The Herbie Hancock Institute of Jazz has announced 12 semifinalists for its International Guitar Competition, to be held next month in Washington, D.C.
Half of this year’s semifinalists are United States residents, each based in a different state. The other half hail from six different countries. In alphabetical order, they are: Cecil Alexander (Muskegon, Mich.); Joseph Bell (Princeton, N.J.); Will Brahm (Portland, Ore.); François Chanvallon (Paris, France); Lucian Gray (Toronto, Canada); Max Light (Bethesda, Md.); Armen Movsesyan (Los Angeles, Calif.); Evgeny Pobozhiv (Seversk, Russia); Matt Sewell (St. Louis, Mo.); Juan Vidaurre (Caracas, Venezuela); Tal Yahalom (Jerusalem, Israel); and Francesco Zampini (Rome, Italy).
These 12 guitarists will converge in the semifinals on Dec. 2, at the Smithsonian’s National Museum of the American Indian. There they’ll perform for a panel of judges composed of notable guitarists, including Pat Metheny, John Scofield, Stanley Jordan and Russell Malone. (Tickets for the semifinals are free, but limited; they’ll be distributed at the National Museum of the American Indian at 11 a.m. on the day of the event, first-come, first-served.)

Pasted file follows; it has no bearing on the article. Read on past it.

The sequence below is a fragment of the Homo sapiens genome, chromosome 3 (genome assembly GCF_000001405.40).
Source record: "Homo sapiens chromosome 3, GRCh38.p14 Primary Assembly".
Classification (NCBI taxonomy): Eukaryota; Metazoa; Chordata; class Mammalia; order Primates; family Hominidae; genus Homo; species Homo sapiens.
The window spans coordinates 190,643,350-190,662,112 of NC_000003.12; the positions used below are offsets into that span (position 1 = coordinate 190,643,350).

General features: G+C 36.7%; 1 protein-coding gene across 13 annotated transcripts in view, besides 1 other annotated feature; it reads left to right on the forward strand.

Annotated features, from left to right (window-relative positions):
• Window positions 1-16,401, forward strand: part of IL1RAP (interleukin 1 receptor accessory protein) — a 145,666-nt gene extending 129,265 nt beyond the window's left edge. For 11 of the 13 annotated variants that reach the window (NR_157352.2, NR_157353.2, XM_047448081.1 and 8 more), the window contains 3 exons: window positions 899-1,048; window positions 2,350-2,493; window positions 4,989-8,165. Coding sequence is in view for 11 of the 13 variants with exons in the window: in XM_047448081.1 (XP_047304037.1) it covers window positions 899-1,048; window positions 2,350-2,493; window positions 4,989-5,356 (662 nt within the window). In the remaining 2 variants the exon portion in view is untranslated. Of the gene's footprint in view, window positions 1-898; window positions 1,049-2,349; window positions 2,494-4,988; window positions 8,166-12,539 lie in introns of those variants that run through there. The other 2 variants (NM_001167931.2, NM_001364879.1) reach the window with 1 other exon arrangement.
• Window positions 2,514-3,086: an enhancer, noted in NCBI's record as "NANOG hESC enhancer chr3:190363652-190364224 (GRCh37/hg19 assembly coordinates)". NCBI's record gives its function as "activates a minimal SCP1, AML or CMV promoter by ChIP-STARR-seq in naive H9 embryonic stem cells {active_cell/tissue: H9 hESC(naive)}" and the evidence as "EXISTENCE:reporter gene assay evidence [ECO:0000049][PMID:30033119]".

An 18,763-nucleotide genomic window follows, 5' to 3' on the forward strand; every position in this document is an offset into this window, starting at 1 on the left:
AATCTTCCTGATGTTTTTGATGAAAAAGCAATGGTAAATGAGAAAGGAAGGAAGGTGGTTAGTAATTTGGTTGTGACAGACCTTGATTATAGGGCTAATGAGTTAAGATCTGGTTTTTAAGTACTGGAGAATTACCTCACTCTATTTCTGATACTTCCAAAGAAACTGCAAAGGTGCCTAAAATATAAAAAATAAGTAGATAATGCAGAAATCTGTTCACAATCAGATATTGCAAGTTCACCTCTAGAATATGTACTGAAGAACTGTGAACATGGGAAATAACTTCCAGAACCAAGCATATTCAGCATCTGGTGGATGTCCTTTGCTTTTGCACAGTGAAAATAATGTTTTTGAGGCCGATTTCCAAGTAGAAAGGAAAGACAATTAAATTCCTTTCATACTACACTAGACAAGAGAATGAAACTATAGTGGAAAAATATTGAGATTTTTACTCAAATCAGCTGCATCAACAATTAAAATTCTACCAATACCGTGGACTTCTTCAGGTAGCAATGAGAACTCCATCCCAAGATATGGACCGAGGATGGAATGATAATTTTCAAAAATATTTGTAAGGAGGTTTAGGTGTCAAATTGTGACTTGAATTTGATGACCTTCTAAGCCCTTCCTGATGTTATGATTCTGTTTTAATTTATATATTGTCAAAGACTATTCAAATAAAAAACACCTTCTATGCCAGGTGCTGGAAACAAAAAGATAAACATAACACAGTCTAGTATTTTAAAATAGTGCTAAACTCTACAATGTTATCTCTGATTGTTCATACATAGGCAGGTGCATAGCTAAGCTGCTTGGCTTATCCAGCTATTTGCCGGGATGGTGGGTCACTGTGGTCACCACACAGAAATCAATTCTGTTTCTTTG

From this group, three finalists will go on to compete at the Kennedy Center for the Performing Arts on Dec. 3, as part of a gala concert featuring music by Hancock, vocalist Dee Dee Bridgewater, saxophonist Bobby Watson and many others. Also during the concert, the Hancock Institute will present its Maria Fisher Founder’s Award to trumpeter and composer Terence Blanchard, a longtime director of the Institute’s postgraduate college program.
The winning guitarist will receive $30,000 in scholarship funds, and a guaranteed recording contract with the Concord Music Group. Even more significant, perhaps, is the prestige of the title: past winners of the Monk Competition include major artists like saxophonist Joshua Redman, trumpeter Ambrose Akinmusire, and singers Jazzmeia Horn and Cécile McLorin Salvant.